Sparx Media is a creative talent agency, based in Cape Town, that represents professional and student illustrators, cartoonists and animators working in South Africa. Clients can browse through the company’s stable of illustrators and view creative portfolios. The idea behind the agency is to make it easier for anyone interested in hiring an illustrator to find that right someone who suits their exact needs.

art southafrica O P I N I O N S T H AT M AT T E R

Available through leading bookstores and galleries nationwide https/

Browsing the City Cape Town bloggers are using edgy writing and up to the minute engagement, creating new interactive online communities.

I Really Love Africa


The enfant terrible of South African cultural blogs, Mahala has been publishing acerbic commentary on local and international culture since 2009. The brainchild of former SL editor and surf enthusiast Andy Davis, the site takes its name from its insistence that content and open discussion around local culture be available gratis. With an editorial team that includes familiar local names, including Roger Young (the magazine’s deputy editor) and former Art South Africa editor Sean O’Toole, Mahala also publishes critical commentary by controversial young writers. These include staffers Kavish Chetty and Montle Moorosi (who has fast earned a reputation for his willingness to discuss racial stereotypes in Cape Town). It even propelled unknowns into the national consciousness, like former Mahala contributor Brandon Edmonds, who is now exploring formal journalism. Mahala is known for not being scared to publish writing that openly criticises and explodes ideas around South African music, film, theatre and culture. Little wonder then that they describe themselves as “cultural crack”. The site’s reputation is partly founded on the committed feedback of its readers, who will engage writers and fellow readers in acerbic and colourful language. In the short time since its launch, Mahala has grown its online readership to around 44 000 monthly users and, in 2010, began releasing a quarterly print edition, which is mailed free to subscribers of the online newsletter.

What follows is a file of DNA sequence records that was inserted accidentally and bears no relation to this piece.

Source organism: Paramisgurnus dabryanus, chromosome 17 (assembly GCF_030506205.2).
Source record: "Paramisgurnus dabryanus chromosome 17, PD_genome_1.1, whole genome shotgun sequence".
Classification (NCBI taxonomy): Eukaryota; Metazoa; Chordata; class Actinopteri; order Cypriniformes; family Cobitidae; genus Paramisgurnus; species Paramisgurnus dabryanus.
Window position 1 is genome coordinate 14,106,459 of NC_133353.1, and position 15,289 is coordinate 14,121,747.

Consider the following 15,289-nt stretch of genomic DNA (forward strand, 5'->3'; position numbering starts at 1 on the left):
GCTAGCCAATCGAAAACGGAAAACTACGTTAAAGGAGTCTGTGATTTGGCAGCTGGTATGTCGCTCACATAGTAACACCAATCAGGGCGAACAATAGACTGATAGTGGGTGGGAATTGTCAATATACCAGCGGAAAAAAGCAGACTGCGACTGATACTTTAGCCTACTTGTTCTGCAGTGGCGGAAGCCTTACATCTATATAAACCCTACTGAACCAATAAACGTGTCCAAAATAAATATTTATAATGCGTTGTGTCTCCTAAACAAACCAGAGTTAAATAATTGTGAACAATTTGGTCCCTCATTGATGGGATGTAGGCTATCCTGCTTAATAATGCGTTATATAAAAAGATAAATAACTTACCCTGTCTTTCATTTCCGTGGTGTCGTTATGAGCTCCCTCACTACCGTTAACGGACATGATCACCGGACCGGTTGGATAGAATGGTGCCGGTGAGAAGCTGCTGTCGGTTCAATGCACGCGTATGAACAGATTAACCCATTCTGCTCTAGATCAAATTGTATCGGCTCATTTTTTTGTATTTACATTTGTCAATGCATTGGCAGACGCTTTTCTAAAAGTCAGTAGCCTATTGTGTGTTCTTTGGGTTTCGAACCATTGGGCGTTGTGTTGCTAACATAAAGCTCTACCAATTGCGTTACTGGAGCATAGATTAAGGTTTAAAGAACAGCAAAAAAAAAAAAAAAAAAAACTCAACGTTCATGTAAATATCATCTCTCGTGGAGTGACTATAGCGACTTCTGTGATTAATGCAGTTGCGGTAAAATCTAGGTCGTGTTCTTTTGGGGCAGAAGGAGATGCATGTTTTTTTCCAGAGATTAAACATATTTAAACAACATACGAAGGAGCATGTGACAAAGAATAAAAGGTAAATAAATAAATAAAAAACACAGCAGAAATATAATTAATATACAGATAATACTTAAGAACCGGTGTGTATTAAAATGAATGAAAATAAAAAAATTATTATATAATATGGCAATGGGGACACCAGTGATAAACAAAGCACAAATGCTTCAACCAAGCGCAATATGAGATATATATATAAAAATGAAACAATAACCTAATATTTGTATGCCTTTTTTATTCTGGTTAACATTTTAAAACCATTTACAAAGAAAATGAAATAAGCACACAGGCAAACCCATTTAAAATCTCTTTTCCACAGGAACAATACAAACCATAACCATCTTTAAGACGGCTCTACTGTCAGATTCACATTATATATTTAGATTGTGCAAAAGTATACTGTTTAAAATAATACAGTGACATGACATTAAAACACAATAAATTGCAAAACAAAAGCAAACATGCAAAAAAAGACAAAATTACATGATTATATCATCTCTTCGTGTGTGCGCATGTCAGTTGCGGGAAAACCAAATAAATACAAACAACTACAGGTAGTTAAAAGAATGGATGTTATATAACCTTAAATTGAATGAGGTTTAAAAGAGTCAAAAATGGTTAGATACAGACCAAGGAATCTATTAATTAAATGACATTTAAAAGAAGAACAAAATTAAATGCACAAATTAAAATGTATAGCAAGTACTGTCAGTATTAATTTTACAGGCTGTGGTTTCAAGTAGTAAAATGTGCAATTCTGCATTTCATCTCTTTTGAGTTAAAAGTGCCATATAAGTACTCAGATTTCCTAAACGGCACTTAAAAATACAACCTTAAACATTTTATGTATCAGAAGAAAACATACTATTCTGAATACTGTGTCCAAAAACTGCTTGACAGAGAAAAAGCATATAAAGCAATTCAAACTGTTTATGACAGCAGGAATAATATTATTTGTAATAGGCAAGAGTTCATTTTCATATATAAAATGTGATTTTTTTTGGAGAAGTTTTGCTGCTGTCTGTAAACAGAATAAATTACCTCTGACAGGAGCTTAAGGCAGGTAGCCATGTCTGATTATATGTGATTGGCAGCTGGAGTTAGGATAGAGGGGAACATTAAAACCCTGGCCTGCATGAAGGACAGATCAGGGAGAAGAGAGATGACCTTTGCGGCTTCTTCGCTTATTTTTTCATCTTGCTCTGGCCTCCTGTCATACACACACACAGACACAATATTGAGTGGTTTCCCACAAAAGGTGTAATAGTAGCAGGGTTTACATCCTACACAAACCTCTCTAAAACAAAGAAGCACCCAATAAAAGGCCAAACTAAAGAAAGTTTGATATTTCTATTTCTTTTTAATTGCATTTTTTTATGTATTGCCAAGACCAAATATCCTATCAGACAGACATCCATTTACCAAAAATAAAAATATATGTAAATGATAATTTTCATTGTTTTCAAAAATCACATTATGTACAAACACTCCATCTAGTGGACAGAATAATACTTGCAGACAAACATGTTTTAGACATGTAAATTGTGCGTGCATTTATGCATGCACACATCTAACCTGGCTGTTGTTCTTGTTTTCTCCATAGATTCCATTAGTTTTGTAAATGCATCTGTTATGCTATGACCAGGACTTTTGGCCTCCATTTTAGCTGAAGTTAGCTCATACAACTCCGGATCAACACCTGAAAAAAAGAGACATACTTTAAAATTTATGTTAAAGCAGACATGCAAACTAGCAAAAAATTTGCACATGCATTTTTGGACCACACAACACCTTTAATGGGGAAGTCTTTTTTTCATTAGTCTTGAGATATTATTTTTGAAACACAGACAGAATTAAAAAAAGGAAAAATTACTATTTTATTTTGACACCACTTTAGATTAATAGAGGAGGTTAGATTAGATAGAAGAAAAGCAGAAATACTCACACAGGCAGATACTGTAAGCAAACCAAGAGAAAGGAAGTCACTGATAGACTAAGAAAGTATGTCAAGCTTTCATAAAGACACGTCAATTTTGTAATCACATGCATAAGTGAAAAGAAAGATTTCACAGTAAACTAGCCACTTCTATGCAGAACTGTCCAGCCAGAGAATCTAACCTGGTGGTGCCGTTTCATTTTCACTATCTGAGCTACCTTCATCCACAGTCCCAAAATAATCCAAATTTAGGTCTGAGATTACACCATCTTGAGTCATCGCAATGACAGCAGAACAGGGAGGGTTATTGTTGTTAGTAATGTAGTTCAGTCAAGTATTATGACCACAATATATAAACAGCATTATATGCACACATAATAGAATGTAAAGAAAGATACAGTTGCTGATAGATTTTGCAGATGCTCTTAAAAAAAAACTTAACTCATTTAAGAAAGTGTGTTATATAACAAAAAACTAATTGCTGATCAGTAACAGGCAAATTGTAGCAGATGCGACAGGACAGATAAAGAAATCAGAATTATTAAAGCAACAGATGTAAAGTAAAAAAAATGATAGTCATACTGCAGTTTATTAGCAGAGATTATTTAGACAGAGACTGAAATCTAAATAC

Cape Times culture columnist Suzy Bell introduced her blog I Really Love Africa in 2011. Looking at the development of cultural projects that celebrate Africa, Suzy, the prime mover behind the legendary Red Eye night out at the Durban Art Gallery some years ago, reviews and discusses exhibitions, performances, general events and festivals throughout the city. Despite promoting a unified celebration of African arts, Suzy isn’t afraid to tell it like it is in order to achieve a kind of social responsibility and awareness in the arts.

Future Cape Town